But they will only be pulled after you click “Get metrics” button.

    Search volume trend*: 4/5

    Not only this tool shows the search volume trend starting from September 2015, but it also breaks it down further based on whether the searches result in actual clicks.

    Search volume trend graphs is a visualization and does not show the search volume numbers for the past months.

    Keyword difficulty*: 5/5

    Keyword difficulty calculation in Ahrefs Keywords Explorer is entirely based on the backlink profiles of the top10 pages in SERP and nothing else. Yet we’ve found that Ahrefs offers the most reliable metric over any other tool.

    SERP analysis*: 5/5

    A very detailed SERP analysis. Ahrefs will show you the accurate backlinks numbers for the search results. You can also see the SERP features (if any). And it’s the only tool that shows how much search traffic the top ranking pages are getting (from all the keywords they rank for, not just from your target keyword).

    2. KWFinder

    Number of keyword suggestions*: 2/5

    Suggested: 954 keywords
    The tool has 3 types of keyword ideas: suggestions, autocomplete, and questions, so I summed them up (after filtering out the duplicates).

    Sidenote.
    KWFinder caps keyword suggestions at 200 or 700, depending on your plan.

    Data filtering*: 4/5

    Filtering with KWFinder is a breeze. There’s just one drawback: keyword difficulty data isn’t instantly available for every keyword unless it’s been requested by any user previously (unlike Keywords Explorer from Ahrefs which shows keyword difficulty for all the keyword suggestions).

    Search volume trend*: 5/5

    The search volume trend is nicely laid out in organic KWFinder style with all the data you’d expect.

    Keyword difficulty*: 5/5

    They calculate it based on SEO stats (DA, PA, MR, MT pulled from MOZ) of the pages on the first page of Google.

    In my work, I found KWFinder’s SEO difficulty metric to be surprisingly accurate. Plus, it is easy on the eyes.

    SERP analysis*: 4/5

    KWFinder’s SERP analysis is super simple and easy to digest. However, they’re using backlink data from MOZ, which is not a perfect source. Maybe they should think about switching to Majestic API.

    3. Moz Keyword Explorer

    Number of keyword suggestions*: 2/5

    Suggested: 1,000 keywords

    Sidenote.
    Moz has a limit of 1,000 keyword suggestions for any seed keyword.

    Data filtering*: 5/5

    Although filtering options in a tool from MOZ felt somewhat limited, they provide exclusive semantic filters and grouping.

    Search volume trend*: 0/5

    Does not provide ‘search volume trend’ data.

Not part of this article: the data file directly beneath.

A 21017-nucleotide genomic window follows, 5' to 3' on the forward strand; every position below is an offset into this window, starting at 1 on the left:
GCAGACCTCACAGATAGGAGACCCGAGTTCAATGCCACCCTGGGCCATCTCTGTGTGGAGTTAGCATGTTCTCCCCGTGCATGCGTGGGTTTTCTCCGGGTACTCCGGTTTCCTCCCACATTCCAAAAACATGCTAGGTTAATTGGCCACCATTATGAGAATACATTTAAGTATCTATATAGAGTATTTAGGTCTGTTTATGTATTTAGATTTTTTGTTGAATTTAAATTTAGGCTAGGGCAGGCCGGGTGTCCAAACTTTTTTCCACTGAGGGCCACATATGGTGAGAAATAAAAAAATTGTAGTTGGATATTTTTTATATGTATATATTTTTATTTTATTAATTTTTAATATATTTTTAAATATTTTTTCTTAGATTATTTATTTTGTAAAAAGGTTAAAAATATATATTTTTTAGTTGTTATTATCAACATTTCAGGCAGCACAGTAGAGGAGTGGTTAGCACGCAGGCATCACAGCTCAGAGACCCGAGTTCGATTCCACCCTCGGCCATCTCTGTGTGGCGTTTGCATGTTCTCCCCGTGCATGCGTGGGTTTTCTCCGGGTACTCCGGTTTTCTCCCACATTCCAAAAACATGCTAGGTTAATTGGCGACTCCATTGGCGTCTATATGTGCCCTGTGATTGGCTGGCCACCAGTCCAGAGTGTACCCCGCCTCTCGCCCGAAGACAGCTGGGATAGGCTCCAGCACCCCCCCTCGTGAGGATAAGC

Keyword difficulty*: 5/5

    Moz uses their Page authority and Domain authority metrics of the top ten pages ranking for a keyword to calculate keyword difficulty.

    Their difficulty score performs really well, I must say.

    SERP analysis*: 2/5

    Moz provides only minimal data for the top10 search results such as PA, DA, and number of referring domains. Besides you have to do FAR too much scrolling down to see all positions.

    4. SEMrush Keyword Magic Tool

    Number of keyword suggestions*: 4/5

    Suggested: 440,273 keywords

    An excellent result considering this tool (Keyword Magic) is still in Beta. However, it’s only 40% of the number of suggestions from Ahrefs.

    Data filtering*: 4/5

    SEMrush meets all the expectations in terms of the data you’d expect to filter. Not bad at all.

    Search volume trend*: 3/5

    A good standard trend graph covering a period of the past 12 months. It does not show you the search volume numbers for the past months but rather gives you decimal score, where 1 stands for the month with the highest search volume.

    Sidenote.
    To see the search volume trend you have to leave Keyword Magic Tool and go to Keyword Analytics -> Overview section

    Keyword difficulty*: 1/5

    As explained in their knowledge base, SEMrush takes into consideration the authority of the domains that are showing up on the results page to determine the keyword difficulty.

    In most cases, their KD score is just plain wrong (based on our experience). This is probably one of the biggest weaknesses of SEMrush as a keyword research tool in my opinion.

    Sidenote.
    I had a discussion with SEMrush team about their keyword difficulty. They acknowledge this problem and are reworking it now.

    SERP analysis*: 1/5

    SEMrush simply shows you a cached Google’s SERP for a given keyword with no data about the ranking pages.

    5. Serpstat Keyword Research Tool

    Number of keyword suggestions*: 3/5

    Suggested: 149,003 keywords